Monday, November 21, 2016

At Touro Synagogue November 19, 2016

At Touro Synagogue November 19, 2016
The Terebinths of Mamre and Corn Bread Crisps
by Aaron Ginsburg

 On Saturday we were blessed with many visitors, including Jeff and Tali Moskowitz from West Hempstead, Long Island. Jeff led services on both Friday night (with 1 minutes notice after passing the voice test) and on Saturday morning.  Jeff is in the corn bread snack food business. His davening was crisp, well seasoned and baked, not fried.   

We were also joined by Michael Field and Alan I Greenstein from Temple Emeth in Chestnut Hill, Massachusetts, and Mr Brescher from New York. It being a small Jewish world, Michael and I attended an event at Temple Israel in Sharon, Massachusetts last Sunday, and Alan I Greenstein, who shares the initials AIG with me, knows sisters Shirley Saunders and Beverly Bavly, who are active in the Touro Foundation. 

As often happens, Rabbi Marc Mandel got off the Bimah and went right to the door to greet some of the visitors, who did not suspect that the Rabbi was the greeter. 

Parshat Vayera, Genesis 18:1 - 22:24, has a lot in it, including the controversial binding of Isaac. Abraham’s tent, with its four doors always open to visitors, has become a symbol of welcoming. Speaking of welcoming, my sister Beth Ginsburg Levine wrote this month in the bulletin of Temple Emunah, Lexington, Ma:

“Visitors at Minyan

I have many responsibilities as the Thursday night minyan leader. Among these duties are to arrive at the synagogue every week before 7:30 pm; refer to the luach. (an annual calendar book that has instructions for additions/deletions to the service); be sure Dawny (the Thursday night gabbai) has everything she needs at her seat; refer to the yahrzeit list in case someone with a yahrzeit would like to lead the service. But, to me, one of the most important duties is to welcome those people that I do not know.

Sometimes the stranger turns out to be a Temple Emunah member whom I have never met, but most times he/she is a visitor to Temple Emunah. These visitors usually are either saying Kaddish during their year of mourning or have a yahrzeit. Because Temple Emunah has one of the few daily minyanim in New England, visitors from near and far come to our service. 

There are Temple Isaiah members we see regularly, some of whom feel a bond with their fellow Emunah minyanaires. There are some that come so regularly during their mourning year that they become service leaders. There are business travelers in the Lexington area who come to say Kaddish. There are vacationers who travel through New England and stop at Emunah because of our daily minyan.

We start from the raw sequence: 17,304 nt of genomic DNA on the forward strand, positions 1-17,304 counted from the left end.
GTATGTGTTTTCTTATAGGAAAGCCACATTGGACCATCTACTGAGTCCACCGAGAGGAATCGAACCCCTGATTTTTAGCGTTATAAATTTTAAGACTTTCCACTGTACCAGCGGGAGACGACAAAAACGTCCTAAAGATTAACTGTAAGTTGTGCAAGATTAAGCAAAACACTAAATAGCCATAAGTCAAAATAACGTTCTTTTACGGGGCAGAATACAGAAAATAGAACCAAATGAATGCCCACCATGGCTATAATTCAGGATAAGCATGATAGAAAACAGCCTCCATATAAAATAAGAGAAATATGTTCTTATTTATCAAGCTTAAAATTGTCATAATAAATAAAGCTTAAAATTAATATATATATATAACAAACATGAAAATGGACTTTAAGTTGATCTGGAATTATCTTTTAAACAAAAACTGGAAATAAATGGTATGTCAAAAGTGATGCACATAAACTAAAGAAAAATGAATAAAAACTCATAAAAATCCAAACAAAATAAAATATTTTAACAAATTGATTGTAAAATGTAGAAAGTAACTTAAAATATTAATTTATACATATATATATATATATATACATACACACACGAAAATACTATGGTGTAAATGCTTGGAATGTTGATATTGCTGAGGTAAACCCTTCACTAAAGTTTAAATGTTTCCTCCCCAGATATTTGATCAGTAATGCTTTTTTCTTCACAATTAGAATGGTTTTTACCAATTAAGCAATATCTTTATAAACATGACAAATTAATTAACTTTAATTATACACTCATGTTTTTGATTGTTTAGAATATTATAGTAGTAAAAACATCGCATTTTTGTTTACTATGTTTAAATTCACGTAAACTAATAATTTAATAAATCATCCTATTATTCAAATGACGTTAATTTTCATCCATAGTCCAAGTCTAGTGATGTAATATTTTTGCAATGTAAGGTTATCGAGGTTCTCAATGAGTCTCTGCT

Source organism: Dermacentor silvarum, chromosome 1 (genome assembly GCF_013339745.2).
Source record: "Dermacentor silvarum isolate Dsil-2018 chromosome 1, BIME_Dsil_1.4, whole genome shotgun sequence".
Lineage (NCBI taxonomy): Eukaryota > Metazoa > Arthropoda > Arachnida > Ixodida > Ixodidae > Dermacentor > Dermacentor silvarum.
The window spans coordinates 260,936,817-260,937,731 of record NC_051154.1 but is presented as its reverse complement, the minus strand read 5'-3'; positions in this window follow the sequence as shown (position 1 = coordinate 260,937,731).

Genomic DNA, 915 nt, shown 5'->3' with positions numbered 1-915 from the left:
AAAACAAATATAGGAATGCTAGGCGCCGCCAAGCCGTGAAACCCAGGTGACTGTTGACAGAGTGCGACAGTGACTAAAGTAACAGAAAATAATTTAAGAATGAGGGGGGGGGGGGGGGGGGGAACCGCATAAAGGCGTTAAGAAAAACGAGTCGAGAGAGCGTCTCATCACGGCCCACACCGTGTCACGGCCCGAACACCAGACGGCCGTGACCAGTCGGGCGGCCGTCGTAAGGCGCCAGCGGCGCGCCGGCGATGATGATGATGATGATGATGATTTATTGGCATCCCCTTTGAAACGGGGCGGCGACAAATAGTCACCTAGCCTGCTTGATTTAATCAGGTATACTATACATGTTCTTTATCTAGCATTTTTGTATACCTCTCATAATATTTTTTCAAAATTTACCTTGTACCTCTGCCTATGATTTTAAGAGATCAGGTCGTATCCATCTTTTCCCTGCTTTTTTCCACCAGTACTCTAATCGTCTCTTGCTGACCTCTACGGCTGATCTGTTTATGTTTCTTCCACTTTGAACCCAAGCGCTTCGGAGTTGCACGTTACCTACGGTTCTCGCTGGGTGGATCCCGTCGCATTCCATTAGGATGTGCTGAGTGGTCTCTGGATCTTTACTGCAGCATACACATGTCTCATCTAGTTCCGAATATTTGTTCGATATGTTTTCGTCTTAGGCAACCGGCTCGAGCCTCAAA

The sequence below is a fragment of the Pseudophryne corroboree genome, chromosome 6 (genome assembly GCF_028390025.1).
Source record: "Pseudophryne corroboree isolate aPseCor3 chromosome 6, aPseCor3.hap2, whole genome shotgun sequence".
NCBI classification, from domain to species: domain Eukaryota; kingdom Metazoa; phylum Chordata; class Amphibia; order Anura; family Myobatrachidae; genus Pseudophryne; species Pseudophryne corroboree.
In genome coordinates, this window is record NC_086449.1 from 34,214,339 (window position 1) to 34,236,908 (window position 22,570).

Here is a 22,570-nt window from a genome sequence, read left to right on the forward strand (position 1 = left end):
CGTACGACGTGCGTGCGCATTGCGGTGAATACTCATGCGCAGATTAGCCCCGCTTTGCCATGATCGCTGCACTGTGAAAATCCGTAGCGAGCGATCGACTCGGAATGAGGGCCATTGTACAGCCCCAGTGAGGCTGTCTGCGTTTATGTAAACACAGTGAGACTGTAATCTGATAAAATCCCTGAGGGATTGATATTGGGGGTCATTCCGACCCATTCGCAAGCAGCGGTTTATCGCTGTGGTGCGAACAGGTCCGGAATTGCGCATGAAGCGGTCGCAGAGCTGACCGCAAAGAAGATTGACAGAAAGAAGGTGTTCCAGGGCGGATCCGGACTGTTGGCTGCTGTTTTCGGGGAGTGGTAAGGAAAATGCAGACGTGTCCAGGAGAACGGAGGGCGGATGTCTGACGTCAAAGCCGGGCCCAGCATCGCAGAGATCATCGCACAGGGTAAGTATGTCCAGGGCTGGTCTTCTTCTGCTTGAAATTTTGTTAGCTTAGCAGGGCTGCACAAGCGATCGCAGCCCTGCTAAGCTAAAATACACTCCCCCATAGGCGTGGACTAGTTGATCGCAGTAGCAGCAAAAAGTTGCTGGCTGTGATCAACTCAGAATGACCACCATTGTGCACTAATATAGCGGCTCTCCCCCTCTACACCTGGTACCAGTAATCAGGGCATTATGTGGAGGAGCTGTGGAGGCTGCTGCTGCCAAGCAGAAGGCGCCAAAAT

There is the woman who lives in western Massachusetts with a yahrzeit on Sukkot. She usually is in our area and I see her every year. There is the man from Brooklyn who comes to Lexington so often for work that he has become a regular at Wednesday morning minyan and Study with the Rabbis. There are those who come for a yahrzeit who are former members of Temple Emunah. They left our congregation for a variety of reasons, but count on our daily minyan.

Each of these visitors needs to be welcomed to our service. On Thursday nights, I try to greet everyone before the service begins. If there is a latecomer, I try to greet them after the service ends. I have found that this small, friendly gesture is greatly appreciated. Some visitors have eventually joined Temple Emunah because of the warm welcome; some have handed me donations to give to the synagogue. Others express their pleasure and gratitude at receiving the welcome. When you come to minyan, I urge you to say hello to someone you don’t know. It may be a lasting memory of Temple Emunah for a visitor.”
Beth Levine

Rabbi Mandel took his words of Torah from the first sentence of the Parasha, “ The LORD appeared to him by the terebinths of Mamre…”  

I have no idea what a terebinth is, but I love the sound of it. In fact, I want one for my coffee table. The Rabbi said, “God meets Abraham in the town named after Mamre. Rashi tells us that Mamre was Abraham's advisor. Since God was testing Abraham several times, he asked his advisors what to do, and only Mamre told him to follow the requests of God each time, so Mamre was rewarded in this Parsha.” 

Abraham was subjected to 10 tests or trials by the Almighty. Although Abraham sought advice from many people, he was responsible for the decisions he made.The Rabbi continued,

“Who are our advisors in life? Who will be Trump's advisors? Perhaps his son-in law, Jared Kushner.”

The Rabbi welcomed Michael Field near the end of his sermon. Michael told us that he went to school in New Orleans, and that Judah Touro was a local hero. Not only did he assist a synagogue that became Touro Synagogue, but by his generosity he founded a hospital, the Touro Infirmary. Across the street from the Touro Infirmary is the Touro Prytania Parking Garage, which is $4 for 2 hours. The Touro Foundation supports the hospital, and gives the Judah Touro Society award “annually to a living individual who has made an outstanding contribution to the welfare of Touro Infirmary.”  At Tulane University there is a Judah Touro scholarship.

Let’s pray that President Trump will select wise advisors, and will make wise decisions for our country and for the world. And in our own lives may we find advisors with wisdom and make wise choices. 

@tourosynagogue @jewishnewport

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